abides by this guideline.
Parent’s or Guardian’s
Parent’s or Guardian’s
Criminal Background Check Guideline
The Road Runners Club of America has a
guideline, approved by the Board of Directors in 2007, encouraging the practice
of criminal background checks on for coaches, assistant coaches, volunteers, or
employees engaged in working with youth (legal minors) or handling funds on
behalf of a club or event.
Criminal background checks should be
performed on an ongoing basis throughout the year.The president of a running club or event or a duly
authorized official should manage any criminal background check procedure on
behalf of the club, event, or youth running program.The results of the criminal background checks should be kept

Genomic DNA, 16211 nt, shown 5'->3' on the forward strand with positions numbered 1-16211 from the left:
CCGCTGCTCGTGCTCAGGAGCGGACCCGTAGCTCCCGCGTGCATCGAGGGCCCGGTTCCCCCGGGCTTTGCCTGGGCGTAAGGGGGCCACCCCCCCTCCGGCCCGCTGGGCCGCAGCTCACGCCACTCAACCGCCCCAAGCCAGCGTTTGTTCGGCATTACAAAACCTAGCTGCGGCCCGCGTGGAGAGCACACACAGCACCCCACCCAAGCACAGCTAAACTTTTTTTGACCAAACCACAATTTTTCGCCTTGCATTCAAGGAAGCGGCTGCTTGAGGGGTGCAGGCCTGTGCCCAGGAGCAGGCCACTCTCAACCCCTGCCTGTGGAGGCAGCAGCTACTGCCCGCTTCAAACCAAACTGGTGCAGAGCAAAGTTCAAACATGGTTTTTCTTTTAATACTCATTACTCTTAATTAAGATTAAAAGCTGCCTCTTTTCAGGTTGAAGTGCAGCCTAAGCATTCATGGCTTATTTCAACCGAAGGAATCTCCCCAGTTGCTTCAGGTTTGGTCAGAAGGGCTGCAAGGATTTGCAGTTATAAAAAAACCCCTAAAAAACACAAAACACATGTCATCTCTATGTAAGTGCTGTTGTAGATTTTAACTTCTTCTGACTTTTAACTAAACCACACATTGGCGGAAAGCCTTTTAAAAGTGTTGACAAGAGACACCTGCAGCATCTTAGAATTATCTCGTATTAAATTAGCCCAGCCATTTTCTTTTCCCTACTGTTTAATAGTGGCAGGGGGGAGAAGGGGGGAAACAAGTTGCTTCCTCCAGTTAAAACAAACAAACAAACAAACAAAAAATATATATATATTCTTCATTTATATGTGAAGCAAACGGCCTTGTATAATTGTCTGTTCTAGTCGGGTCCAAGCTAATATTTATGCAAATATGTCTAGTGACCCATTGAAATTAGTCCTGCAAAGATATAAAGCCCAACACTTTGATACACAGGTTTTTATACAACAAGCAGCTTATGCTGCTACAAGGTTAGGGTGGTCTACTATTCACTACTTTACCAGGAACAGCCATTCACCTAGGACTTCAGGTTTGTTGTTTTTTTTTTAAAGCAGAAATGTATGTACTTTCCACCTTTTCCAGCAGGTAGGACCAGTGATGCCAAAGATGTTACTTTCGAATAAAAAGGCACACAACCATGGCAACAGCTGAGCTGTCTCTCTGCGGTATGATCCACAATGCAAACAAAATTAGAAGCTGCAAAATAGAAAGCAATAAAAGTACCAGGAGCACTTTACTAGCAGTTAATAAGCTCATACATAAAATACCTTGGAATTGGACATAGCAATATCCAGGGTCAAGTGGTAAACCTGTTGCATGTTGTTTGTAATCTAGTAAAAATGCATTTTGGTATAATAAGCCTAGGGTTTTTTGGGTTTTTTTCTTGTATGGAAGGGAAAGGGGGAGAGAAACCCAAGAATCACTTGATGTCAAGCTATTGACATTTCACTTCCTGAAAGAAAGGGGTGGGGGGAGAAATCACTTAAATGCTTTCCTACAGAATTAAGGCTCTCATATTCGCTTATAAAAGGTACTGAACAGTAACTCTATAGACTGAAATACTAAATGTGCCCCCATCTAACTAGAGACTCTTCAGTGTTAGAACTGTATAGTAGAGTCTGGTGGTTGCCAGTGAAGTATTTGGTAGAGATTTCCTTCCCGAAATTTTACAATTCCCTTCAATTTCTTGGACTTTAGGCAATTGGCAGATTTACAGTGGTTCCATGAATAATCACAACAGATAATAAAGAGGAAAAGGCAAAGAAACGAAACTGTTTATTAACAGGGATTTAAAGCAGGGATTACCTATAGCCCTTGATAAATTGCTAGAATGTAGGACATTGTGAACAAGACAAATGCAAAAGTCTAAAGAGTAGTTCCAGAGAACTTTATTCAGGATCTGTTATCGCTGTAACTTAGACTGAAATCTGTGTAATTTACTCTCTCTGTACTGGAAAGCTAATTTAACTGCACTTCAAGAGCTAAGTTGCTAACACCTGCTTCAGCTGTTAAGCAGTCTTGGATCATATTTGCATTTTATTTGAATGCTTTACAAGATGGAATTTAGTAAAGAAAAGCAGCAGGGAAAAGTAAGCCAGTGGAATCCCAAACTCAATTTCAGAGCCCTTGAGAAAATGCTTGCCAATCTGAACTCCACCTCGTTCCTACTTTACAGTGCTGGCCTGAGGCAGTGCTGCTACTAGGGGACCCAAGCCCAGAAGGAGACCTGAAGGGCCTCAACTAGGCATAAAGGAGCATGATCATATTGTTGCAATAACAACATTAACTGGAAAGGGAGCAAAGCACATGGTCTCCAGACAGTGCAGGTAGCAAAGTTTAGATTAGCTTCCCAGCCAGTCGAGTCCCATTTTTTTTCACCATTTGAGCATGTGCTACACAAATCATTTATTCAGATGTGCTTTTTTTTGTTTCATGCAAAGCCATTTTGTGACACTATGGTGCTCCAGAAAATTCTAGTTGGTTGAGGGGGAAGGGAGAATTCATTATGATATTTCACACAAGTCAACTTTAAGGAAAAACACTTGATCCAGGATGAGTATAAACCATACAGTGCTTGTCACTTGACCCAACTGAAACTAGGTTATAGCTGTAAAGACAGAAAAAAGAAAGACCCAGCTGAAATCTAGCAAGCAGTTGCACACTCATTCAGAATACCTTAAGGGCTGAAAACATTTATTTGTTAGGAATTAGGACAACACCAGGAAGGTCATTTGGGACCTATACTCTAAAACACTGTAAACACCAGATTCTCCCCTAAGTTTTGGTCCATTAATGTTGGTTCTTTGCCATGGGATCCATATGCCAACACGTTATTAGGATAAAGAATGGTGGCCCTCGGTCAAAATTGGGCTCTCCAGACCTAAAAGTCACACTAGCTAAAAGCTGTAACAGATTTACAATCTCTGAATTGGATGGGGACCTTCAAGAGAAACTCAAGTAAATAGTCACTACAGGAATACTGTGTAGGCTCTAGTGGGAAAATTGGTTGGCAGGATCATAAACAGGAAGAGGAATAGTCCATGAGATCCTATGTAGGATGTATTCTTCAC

strictly confidential and only authorized individuals should have access to the
If a background check discloses a criminal
conviction for a violent crime against a person including a sex offense within
a 20-year period, this person should be disqualified from working with youth.
The RRCA has a partnership with the leading
criminal background firm, TC logiQ.To learn more, visit them a www.tclogiq.com,
and be sure to tell them the RRCA sent you.
RRCA: FUNdamentals of Youth Running
The development of youth running
programs as an afterschool enrichment activity continues to be a growing trend
around the country.Schools
are working hard to incorporate affordable physical education into their weekly
schedules, and organized running activities seem to be topping the list.
“Schools and running program
directors have looked to the RRCA for many years for guidance in developing
their running programs,” explains Jean Knaack, RRCA executive director.“As a leader in the running industry,